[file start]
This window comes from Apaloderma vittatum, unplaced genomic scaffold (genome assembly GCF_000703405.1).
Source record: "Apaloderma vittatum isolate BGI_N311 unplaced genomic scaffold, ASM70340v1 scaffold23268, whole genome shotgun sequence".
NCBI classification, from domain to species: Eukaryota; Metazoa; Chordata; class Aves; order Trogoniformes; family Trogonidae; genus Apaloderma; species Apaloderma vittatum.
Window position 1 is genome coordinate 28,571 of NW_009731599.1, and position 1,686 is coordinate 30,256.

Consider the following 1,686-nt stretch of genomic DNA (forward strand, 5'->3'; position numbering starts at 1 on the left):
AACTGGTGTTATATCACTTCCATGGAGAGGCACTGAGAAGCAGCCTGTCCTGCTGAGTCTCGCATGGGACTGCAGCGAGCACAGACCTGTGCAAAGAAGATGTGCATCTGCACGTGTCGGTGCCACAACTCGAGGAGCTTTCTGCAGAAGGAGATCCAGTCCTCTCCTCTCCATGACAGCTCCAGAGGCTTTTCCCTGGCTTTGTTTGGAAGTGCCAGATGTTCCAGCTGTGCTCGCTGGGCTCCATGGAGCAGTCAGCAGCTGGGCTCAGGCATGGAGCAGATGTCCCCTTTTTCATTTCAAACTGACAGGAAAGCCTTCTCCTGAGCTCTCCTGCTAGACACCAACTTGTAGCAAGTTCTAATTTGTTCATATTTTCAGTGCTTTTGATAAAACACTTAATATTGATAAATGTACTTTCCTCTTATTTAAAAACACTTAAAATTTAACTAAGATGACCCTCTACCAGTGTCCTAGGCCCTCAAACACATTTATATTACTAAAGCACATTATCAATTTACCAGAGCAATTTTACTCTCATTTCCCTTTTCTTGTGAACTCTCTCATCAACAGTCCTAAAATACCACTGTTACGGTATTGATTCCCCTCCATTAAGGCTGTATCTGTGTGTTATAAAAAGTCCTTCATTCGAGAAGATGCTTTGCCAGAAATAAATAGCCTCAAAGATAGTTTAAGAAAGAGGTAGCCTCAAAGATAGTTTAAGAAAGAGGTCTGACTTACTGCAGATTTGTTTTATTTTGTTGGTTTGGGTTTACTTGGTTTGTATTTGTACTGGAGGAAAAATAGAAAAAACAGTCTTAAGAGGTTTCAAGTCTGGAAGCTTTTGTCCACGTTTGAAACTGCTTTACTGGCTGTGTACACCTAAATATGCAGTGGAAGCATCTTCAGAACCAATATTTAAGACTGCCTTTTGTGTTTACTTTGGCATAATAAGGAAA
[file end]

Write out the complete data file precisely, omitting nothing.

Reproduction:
This window comes from Apaloderma vittatum, unplaced genomic scaffold (genome assembly GCF_000703405.1).
Source record: "Apaloderma vittatum isolate BGI_N311 unplaced genomic scaffold, ASM70340v1 scaffold23268, whole genome shotgun sequence".
NCBI classification, from domain to species: Eukaryota; Metazoa; Chordata; class Aves; order Trogoniformes; family Trogonidae; genus Apaloderma; species Apaloderma vittatum.
Window position 1 is genome coordinate 28,571 of NW_009731599.1, and position 1,686 is coordinate 30,256.

Consider the following 1,686-nt stretch of genomic DNA (forward strand, 5'->3'; position numbering starts at 1 on the left):
AACTGGTGTTATATCACTTCCATGGAGAGGCACTGAGAAGCAGCCTGTCCTGCTGAGTCTCGCATGGGACTGCAGCGAGCACAGACCTGTGCAAAGAAGATGTGCATCTGCACGTGTCGGTGCCACAACTCGAGGAGCTTTCTGCAGAAGGAGATCCAGTCCTCTCCTCTCCATGACAGCTCCAGAGGCTTTTCCCTGGCTTTGTTTGGAAGTGCCAGATGTTCCAGCTGTGCTCGCTGGGCTCCATGGAGCAGTCAGCAGCTGGGCTCAGGCATGGAGCAGATGTCCCCTTTTTCATTTCAAACTGACAGGAAAGCCTTCTCCTGAGCTCTCCTGCTAGACACCAACTTGTAGCAAGTTCTAATTTGTTCATATTTTCAGTGCTTTTGATAAAACACTTAATATTGATAAATGTACTTTCCTCTTATTTAAAAACACTTAAAATTTAACTAAGATGACCCTCTACCAGTGTCCTAGGCCCTCAAACACATTTATATTACTAAAGCACATTATCAATTTACCAGAGCAATTTTACTCTCATTTCCCTTTTCTTGTGAACTCTCTCATCAACAGTCCTAAAATACCACTGTTACGGTATTGATTCCCCTCCATTAAGGCTGTATCTGTGTGTTATAAAAAGTCCTTCATTCGAGAAGATGCTTTGCCAGAAATAAATAGCCTCAAAGATAGTTTAAGAAAGAGGTAGCCTCAAAGATAGTTTAAGAAAGAGGTCTGACTTACTGCAGATTTGTTTTATTTTGTTGGTTTGGGTTTACTTGGTTTGTATTTGTACTGGAGGAAAAATAGAAAAAACAGTCTTAAGAGGTTTCAAGTCTGGAAGCTTTTGTCCACGTTTGAAACTGCTTTACTGGCTGTGTACACCTAAATATGCAGTGGAAGCATCTTCAGAACCAATATTTAAGACTGCCTTTTGTGTTTACTTTGGCATAATAAGGAAA